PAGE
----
Tuesday, February 12, 2019
Marcelle Harrison’s family has lived in a three-story home near Central Square in Cambridge, Massachusetts for close to 40 years, during which time four generations laid their heads. Now she may have to relocated because her stepfather died intestate in 2011 after the passing of her mother two years prior, meaning that legally her stepfather's blood relatives back in his native country of Barbados have a stronger claim to her childhood home.
Harrison, 64, received the news in a letter the day before Thanksgiving. The home was purchased by her parents in 1980 for $23,000 but was now worth more than $1 million. Her stepfather, Noel Aimes, never learned how to properly read or write but had every intention to leave the home to the family that lived in the house, according to Harrison. “Since you were not an heir-at-law, your appointment is in jeopardy of being set aside,” wrote Gayle Stone-Turesky, a Boston lawyer who was appointed by the state as a public administrator, who is brought in to handle estates where there is no will and no blood heir living in the state.
An attorney for the niece and nephew in Barbados said that they intend to sell the property once the case is settled. They are the children of Noel's sister, the only family member he appeared to be close to once he had moved to Boston. According to Harrison, the aunt passed away in 2001 and the niece visited Noel once, presumably for money while passing through the Commonwealth.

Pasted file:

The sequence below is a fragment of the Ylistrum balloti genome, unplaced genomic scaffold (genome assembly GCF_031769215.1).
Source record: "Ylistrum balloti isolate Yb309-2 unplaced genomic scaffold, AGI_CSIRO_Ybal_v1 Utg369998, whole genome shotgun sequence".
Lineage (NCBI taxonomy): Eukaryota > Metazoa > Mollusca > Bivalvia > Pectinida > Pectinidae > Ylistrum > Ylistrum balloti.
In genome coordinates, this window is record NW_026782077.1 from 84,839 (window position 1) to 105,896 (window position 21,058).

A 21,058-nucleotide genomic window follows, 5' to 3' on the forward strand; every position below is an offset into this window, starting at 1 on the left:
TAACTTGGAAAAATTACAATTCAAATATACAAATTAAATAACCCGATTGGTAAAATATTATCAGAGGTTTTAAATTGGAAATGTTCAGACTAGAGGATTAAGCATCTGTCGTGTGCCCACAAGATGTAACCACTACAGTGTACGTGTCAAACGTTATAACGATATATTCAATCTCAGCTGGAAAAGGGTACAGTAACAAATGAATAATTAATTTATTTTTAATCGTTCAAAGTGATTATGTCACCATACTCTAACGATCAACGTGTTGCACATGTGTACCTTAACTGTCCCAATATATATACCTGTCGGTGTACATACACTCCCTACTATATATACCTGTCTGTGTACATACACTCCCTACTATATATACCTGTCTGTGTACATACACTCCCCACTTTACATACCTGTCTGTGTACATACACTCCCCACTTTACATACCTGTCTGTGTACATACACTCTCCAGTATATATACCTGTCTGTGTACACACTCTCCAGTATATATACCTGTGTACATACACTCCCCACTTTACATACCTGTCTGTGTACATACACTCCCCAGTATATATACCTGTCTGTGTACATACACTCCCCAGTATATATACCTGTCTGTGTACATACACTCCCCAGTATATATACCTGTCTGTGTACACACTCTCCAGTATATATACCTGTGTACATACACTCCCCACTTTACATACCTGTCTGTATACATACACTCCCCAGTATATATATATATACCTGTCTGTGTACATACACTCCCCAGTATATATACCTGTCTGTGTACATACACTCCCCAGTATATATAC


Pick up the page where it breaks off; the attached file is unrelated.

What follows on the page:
Harrison's neighbors are outraged by her predicament and have started a GoFundMe page to assist in legal fees and to possibly attain a bargaining chip. She appears to have a strong case to be reimbursed at least for the taxes she paid on the property, any improvements she made to the house, and even her care of her stepfather in his final days. She may be able to work out a deal with the niece and nephew so that her and her family remain in the cherished family home.
See Maria Cramer, A Patriarch Leaves No Will and the Home he Meant for his Cambridge Family May be Lost, Boston Globe, February 7, 2019.
Special thanks to Joel C. Dobris (Professor of Law, UC Davis School of Law) for bringing this article to my attention.